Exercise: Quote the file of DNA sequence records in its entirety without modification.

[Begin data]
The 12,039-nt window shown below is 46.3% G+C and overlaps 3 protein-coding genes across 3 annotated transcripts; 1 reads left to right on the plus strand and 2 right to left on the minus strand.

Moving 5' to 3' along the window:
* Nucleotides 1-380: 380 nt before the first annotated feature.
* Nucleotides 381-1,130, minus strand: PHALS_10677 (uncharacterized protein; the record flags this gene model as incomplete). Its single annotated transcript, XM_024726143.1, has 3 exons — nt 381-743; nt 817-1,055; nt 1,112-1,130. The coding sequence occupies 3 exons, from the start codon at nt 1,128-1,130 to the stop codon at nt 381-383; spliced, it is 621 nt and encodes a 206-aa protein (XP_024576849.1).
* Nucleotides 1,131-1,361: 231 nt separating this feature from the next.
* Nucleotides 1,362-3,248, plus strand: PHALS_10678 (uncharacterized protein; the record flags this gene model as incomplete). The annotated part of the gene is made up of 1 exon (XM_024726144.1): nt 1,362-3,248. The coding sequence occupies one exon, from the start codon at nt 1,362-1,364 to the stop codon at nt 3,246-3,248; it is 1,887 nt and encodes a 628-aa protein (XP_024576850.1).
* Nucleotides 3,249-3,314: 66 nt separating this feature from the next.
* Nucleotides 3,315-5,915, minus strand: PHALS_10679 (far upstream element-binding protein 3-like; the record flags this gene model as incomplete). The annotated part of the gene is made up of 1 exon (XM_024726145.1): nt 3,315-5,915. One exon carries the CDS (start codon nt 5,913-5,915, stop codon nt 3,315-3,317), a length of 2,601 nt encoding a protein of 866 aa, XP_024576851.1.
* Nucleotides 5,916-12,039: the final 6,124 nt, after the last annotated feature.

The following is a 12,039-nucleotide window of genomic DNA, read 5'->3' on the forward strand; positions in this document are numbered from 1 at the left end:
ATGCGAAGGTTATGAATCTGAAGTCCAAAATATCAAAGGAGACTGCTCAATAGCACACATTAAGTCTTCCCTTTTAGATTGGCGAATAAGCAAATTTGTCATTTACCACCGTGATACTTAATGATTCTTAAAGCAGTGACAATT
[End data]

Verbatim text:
The 12,039-nt window shown below is 46.3% G+C and overlaps 3 protein-coding genes across 3 annotated transcripts; 1 reads left to right on the plus strand and 2 right to left on the minus strand.

Moving 5' to 3' along the window:
* Nucleotides 1-380: 380 nt before the first annotated feature.
* Nucleotides 381-1,130, minus strand: PHALS_10677 (uncharacterized protein; the record flags this gene model as incomplete). Its single annotated transcript, XM_024726143.1, has 3 exons — nt 381-743; nt 817-1,055; nt 1,112-1,130. The coding sequence occupies 3 exons, from the start codon at nt 1,128-1,130 to the stop codon at nt 381-383; spliced, it is 621 nt and encodes a 206-aa protein (XP_024576849.1).
* Nucleotides 1,131-1,361: 231 nt separating this feature from the next.
* Nucleotides 1,362-3,248, plus strand: PHALS_10678 (uncharacterized protein; the record flags this gene model as incomplete). The annotated part of the gene is made up of 1 exon (XM_024726144.1): nt 1,362-3,248. The coding sequence occupies one exon, from the start codon at nt 1,362-1,364 to the stop codon at nt 3,246-3,248; it is 1,887 nt and encodes a 628-aa protein (XP_024576850.1).
* Nucleotides 3,249-3,314: 66 nt separating this feature from the next.
* Nucleotides 3,315-5,915, minus strand: PHALS_10679 (far upstream element-binding protein 3-like; the record flags this gene model as incomplete). The annotated part of the gene is made up of 1 exon (XM_024726145.1): nt 3,315-5,915. One exon carries the CDS (start codon nt 5,913-5,915, stop codon nt 3,315-3,317), a length of 2,601 nt encoding a protein of 866 aa, XP_024576851.1.
* Nucleotides 5,916-12,039: the final 6,124 nt, after the last annotated feature.

The following is a 12,039-nucleotide window of genomic DNA, read 5'->3' on the forward strand; positions in this document are numbered from 1 at the left end:
ATGCGAAGGTTATGAATCTGAAGTCCAAAATATCAAAGGAGACTGCTCAATAGCACACATTAAGTCTTCCCTTTTAGATTGGCGAATAAGCAAATTTGTCATTTACCACCGTGATACTTAATGATTCTTAAAGCAGTGACAATT